The Voice of Bates College Since 1873

The Bates Student

The Voice of Bates College Since 1873

The Bates Student

The Voice of Bates College Since 1873

The Bates Student

Embrace the unexpected: A Batesie reflects on time abroad


As the off-campus study application deadline approaches (February 1st), many Batesies are anxiously weighing their options. Study abroad continues to be very popular at Bates – over 60 percent of juniors study abroad every year. Evan Binder ’14 reflects on his experience.

Binder, a politics major, spent the fall semester in Namibia, Africa. He is enthusiastic about his experience.

Victoria Falls Evan Binder“I loved how my program was focused around giving its students the opportunities to have so many experiences built into the program. We traveled all over the country and got to speak to so many people and see so many things we never would have done on our own. As part of my program, we had three homestays of varying lengths (ranging from a long weekend to two weeks) in different settings (urban and rural). In a typical university setting, we would never have had the ability to do as much as we got to do,” said Binder.

Binder differentiates his experience from the more traditional choice to study abroad at a European university. While the latter option serves as a stimulating experience for many students, Binder appreciates the benefits of partaking in a group program in a non-European country.

“I would look for programs that give you an opportunity to do things you would not be able to normally do, programs that offer opportunities you would never even think of on your own. Being at a foreign university seems great, but being on your own limits the different experiences you can undergo, simply because you didn’t know they existed,” said Binder.

Binder’s program stressed experimental learning. While the program had base classes, its core was guest speakers and travel seminars. For example, Binder embarked on a weeklong trip through Southern Namibia studying tourism. [Tourism is a crucial industry in Namibia, constituting 20% of the Namibian GDP].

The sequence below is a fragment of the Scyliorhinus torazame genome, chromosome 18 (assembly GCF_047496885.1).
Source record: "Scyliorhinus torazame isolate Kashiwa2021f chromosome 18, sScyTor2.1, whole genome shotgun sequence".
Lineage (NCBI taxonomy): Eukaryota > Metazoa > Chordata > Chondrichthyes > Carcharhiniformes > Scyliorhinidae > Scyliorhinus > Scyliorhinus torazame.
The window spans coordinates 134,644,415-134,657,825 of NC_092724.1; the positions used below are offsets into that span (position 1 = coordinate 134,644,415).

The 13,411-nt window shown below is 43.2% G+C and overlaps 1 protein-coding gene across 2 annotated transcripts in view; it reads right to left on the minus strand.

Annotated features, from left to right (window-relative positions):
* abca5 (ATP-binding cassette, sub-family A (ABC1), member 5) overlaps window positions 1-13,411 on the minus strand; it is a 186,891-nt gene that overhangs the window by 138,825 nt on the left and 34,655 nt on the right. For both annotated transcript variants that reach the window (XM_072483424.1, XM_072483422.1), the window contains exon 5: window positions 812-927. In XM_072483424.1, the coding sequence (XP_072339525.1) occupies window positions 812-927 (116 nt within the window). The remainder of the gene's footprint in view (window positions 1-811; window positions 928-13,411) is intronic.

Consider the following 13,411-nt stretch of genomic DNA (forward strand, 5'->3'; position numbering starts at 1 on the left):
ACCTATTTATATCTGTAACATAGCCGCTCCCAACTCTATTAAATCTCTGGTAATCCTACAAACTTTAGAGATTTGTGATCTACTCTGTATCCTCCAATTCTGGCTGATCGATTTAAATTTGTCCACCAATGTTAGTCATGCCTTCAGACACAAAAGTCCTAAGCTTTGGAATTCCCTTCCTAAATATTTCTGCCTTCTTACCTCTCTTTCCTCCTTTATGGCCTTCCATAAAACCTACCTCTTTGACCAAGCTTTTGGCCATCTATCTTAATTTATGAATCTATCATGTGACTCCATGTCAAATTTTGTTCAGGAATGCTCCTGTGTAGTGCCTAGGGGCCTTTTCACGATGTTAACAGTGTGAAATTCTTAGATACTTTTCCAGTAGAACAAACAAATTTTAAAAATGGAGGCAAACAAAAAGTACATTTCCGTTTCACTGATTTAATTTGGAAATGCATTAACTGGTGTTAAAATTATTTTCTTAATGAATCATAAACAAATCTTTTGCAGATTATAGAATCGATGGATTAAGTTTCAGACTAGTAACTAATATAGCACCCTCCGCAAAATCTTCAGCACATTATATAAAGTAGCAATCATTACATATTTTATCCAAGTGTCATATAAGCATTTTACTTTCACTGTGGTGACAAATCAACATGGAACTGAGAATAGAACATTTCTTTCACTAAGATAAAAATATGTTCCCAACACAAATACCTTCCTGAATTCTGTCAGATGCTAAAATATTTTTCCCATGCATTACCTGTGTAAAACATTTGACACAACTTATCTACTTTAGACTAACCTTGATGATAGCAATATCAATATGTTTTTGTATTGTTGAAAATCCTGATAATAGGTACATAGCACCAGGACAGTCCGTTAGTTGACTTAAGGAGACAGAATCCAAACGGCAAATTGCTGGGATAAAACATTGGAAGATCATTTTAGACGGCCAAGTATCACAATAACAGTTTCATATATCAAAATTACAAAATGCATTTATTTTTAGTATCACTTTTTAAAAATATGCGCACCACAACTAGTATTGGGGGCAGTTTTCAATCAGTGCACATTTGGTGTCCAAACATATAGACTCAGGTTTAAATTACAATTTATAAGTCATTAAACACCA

In accordance with this emphasis on experimental learning, students on Binder’s program also pursued internships or volunteered. This allowed students to meet more people and interact with locals (many of whom Binder is still in contact with via Facebook.) This opportunity to venture outside of the program was especially important because Binder’s program was unusually small. Binder cites this as his least favorite thing about the program.

“My program was only 8 people, which could admittedly feel a bit claustrophobic. (Normally there are 20 students.) Our location in Windhoek (Namibia’s capital) was great and allowed you to get away from everyone for a bit if you needed,” said Binder.

Binder learned a plethora of valuable things from his time in Namibia. However, the most important thing he took away from his experience was his newfound understanding of what it means to be an American.

“I learned the value of being American. When people hear you are American, they all have so many questions and so much reverence for you just being there. It taught me to value that I was lucky enough to arbitrarily be born into the wealthiest and most powerful country in the world,” said Binder.

Binder actually did not find the transition back into the Bates community particularly difficult. In fact, the hardest thing for Binder has been trying to integrate his experience into the rest of his life.

“In a way, it almost feels as if I left the U.S. and came back without much changing (other than the temperature), and my study abroad experience is removed from that narrative. I would attribute this to it being my own experience, and the only people who genuinely understand go to schools all over the country. You can talk about your country all you want, but it can never replicate being there,” said Binder.

Binder loved his program and highly recommends it.

“I would absolutely recommend my program to a wide range of students. The staff is great, the opportunities are limitless, and the city of Windhoek is amazing. I’m considering looking for a job there out of college I loved it so much,” he said.

Binder’s experience illustrates how influential a study abroad experience can be. Before his experience, Binder had never been to Namibia and now he is considering living there full-time after Bates.

Binder urges students thinking about studying abroad to be fearless.

“Don’t be afraid to step outside your comfort zone! Go somewhere you think you would never choose to go otherwise. I know that if I had not gone to Namibia for study abroad, I would have never visited the region later in life,” he said.

In conclusion, as you are glossing through pamphlets, and listening to recommendations from other students, family, and advisors, remember to ask yourself what you want out of your study abroad experience. Take advantage of the opportunity, and welcome the possibility that it could change the course of your life.

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